The Seawing Supernova’s other innovation is the nifty two-piece design, with blade and foot pocket moulded separately and joined via the Socket-Lock Connecting System. This makes transport easy, as you can quickly and simply take the fins apart – they are quite a long fin in use – to make them more compact using the supplied key fob-style multi-purpose tool, and if you are going to be diving in bare feet in warm waters, you can fit the blade on to the optional full-foot pocket.

The Supernovas unique styling will not appeal to everybody, and they are quite a long fin at a time when many people are opting for the shorter, wider ‘tech fin’ style, but there is no doubting the fact that these are a far-better, more all-round capable fin than the Seawing Novas. They are supremely comfortable, delivered any finning technique I attempted to a good level, and come in at a decent price point. How many people will actually make use of the two-piece design is anyone’s guess, but it is nice to see companies producing something genuinely different to anything else out there.

The Supernovas are available in black or white, and in sizes from XS to XL. www.scubapro.com
APEKS OCEA | SRP: US$699Mark Evans: Being eco-friendly and ecoconscious is becoming more and more prevalent in day-to-day life, and the dive industry is following suit. We are seeing more and more products made from recycled materials, be that wetsuits, fins, apres-divewear, and more, but the Ocea is a real first - an environmentallyconscious regulator made from recycled materials and bio-plastics, manufactured in a solar-powered facility.

Based on the trusty XL4+, every single material and process was reconsidered to create the most eco-sensitive scuba diving regulator in the world, so it is made from recycled plastic waste, plant-based bio-plastic and lead-free brass, which can be endlessly recycled and is actually stronger than standard brass..

The Ocea also removes five times its own weight in plastic from the environment, as each purchase of the regulator funds the collection of 11lb of up-stream plastic waste (in collaboration with Plastic Bank).

The compact one-piece machined first stage is based on the expedition-tested Apeks DS4 platform and has a unique over-balanced diaphragm design – as the diver descends, the over-balancing feature allows the medium pressure gas in the hose to increase at a faster rate than ambient. This results in superior performance at depth, and it is more than capable of handling cold water. It has two high-pressure ports and four low-pressure ports, so more than enough for all your requirements. The Ocea variant has a subtle engraving into the metal which is certainly eyecatching, while not being in your face.The lightweight second stage improves comfort and helps reduce jaw fatigue on long duration dives, and features a high performance pneumatically balanced lever operated poppet valve, large over-moulded self-flushing and controllable purge button, and ergonomic Venturi lever that is easy to use and locate, even wearing thick neoprene gloves or drygloves.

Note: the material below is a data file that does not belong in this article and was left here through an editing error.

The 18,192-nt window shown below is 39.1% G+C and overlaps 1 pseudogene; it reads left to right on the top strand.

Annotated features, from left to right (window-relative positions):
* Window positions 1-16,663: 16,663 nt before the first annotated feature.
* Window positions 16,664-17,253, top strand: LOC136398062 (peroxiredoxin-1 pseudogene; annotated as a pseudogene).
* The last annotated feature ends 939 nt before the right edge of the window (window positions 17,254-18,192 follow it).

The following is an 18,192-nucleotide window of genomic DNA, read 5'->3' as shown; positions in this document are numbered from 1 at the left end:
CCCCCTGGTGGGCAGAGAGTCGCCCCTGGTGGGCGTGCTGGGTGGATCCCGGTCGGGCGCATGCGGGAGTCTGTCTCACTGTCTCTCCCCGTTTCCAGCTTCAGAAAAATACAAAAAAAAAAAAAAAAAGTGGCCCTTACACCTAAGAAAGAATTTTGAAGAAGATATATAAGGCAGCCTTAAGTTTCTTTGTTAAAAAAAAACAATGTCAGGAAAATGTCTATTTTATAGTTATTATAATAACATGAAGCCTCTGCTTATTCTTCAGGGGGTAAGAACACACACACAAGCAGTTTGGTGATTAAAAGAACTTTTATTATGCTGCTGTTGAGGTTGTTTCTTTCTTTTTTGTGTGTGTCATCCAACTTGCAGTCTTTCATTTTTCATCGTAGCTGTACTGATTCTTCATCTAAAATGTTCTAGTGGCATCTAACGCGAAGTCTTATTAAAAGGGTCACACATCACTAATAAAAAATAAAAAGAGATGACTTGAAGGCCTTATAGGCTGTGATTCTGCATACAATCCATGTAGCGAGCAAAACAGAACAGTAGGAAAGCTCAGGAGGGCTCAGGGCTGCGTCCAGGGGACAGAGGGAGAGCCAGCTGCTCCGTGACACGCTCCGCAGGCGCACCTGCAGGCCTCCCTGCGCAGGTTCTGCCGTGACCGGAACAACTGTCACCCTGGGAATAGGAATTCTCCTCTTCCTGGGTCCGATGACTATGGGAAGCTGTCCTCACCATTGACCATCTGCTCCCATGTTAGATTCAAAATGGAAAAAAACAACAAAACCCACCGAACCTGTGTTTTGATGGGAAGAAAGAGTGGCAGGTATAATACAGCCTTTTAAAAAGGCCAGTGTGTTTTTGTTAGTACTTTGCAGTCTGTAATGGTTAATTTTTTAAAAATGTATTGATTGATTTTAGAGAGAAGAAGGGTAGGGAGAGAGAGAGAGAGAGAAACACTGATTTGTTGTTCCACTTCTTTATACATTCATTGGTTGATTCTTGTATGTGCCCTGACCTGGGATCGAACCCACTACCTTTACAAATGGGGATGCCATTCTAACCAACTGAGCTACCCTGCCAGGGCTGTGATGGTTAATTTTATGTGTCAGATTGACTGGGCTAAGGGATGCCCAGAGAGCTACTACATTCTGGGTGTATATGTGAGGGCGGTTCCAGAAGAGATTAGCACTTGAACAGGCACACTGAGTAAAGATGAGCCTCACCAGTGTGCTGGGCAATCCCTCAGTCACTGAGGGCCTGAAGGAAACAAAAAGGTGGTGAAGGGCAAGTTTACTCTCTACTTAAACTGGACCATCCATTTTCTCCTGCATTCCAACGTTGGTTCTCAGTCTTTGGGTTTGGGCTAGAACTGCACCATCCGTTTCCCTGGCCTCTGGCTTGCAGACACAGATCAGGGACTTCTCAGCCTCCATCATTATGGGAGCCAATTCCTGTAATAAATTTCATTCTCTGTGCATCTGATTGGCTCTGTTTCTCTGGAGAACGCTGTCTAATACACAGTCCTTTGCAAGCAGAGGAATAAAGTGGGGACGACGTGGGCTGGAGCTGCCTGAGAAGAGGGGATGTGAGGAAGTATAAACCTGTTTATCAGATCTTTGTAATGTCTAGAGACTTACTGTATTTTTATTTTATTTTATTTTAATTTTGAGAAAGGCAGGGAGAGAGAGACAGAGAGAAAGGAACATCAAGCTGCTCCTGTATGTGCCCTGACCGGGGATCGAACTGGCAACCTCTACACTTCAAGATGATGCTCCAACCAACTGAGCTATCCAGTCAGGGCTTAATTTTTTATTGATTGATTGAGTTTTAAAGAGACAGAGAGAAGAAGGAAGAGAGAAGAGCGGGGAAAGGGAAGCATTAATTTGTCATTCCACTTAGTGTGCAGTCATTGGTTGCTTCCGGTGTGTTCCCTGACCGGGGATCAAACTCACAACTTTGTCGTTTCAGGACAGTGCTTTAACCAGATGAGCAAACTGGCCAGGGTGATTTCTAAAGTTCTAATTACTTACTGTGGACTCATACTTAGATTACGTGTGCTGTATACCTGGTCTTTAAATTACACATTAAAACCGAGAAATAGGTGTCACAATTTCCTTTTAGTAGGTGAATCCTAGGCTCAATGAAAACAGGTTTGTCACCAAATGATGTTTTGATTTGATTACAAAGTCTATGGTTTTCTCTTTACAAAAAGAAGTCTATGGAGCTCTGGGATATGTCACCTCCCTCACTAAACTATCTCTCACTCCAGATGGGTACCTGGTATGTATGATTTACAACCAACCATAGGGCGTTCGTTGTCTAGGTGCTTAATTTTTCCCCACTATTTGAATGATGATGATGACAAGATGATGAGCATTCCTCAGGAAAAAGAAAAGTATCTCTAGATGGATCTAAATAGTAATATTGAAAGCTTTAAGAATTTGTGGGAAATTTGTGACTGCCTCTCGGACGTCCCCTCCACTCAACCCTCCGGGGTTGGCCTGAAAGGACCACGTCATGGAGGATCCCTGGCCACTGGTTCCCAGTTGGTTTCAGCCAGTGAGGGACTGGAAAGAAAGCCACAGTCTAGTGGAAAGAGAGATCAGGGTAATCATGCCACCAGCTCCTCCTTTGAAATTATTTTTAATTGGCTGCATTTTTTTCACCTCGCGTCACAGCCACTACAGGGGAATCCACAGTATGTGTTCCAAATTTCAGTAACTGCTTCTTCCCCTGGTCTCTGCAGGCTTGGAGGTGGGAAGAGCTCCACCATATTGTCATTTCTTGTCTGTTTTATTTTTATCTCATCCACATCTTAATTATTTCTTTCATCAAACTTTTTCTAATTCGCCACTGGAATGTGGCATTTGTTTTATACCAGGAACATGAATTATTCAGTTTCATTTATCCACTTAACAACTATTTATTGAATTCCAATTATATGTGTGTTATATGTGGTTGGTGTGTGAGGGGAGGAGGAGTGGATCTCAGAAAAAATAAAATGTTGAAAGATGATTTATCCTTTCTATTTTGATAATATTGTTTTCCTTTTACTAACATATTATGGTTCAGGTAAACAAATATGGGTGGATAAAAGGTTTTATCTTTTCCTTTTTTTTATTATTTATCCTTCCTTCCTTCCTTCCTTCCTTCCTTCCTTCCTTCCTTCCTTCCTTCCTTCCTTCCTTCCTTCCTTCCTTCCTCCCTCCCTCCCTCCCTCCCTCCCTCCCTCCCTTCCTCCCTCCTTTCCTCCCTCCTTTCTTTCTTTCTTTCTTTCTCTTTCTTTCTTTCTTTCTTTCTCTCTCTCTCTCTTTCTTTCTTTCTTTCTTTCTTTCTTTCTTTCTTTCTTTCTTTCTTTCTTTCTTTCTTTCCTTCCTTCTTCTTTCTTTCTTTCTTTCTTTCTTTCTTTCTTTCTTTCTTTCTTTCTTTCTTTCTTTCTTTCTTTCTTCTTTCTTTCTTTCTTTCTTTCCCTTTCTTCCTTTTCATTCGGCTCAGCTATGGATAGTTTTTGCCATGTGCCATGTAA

The flexible nylon braided hose has better cold water performance than a traditional rubber hose, and it has the standard metallic hose connection for interchangeability.

The Comfo-bite mouthpiece – which I still consider the most-comfortable on the market - has a unique bridge that fits across the upper palate and does not require bite pressure to stay in place, while re-useable mouthpiece clips make it simple to change mouthpieces in the field.

APEKS OCEA | SRP: US$699The Ocea is quite a lightweight regulator, thanks to that second stage, so it would be great for the traveling diver, but because it is cold-water rated as well, it is perfect for diving in cold waters like the UK or Canada throughout the year. The Apeks Flight was a great travel reg, but it was not suited to cold water, but with the Ocea handling both with aplomb, it is something you could use most weekends and take on your next foreign jaunt.

My wife Penney stole it for a recent trip to Egypt on assignment, in place of her trusty Aqualung Micron, and she loved the Ocea, as the smaller second stage suits women and teenage divers thanks to its compact size, while not losing anything on the performance side of things.

The Ocea can be supplied with either a yoke/A-clamp fitting as we had here, or a DIN connection. As far as color schemes go, there is a grey version available, but we think this aqua finish sets it apart from the crowd. The regulator comes in a cardboard box that can easily be recycled. www.apeksdiving.com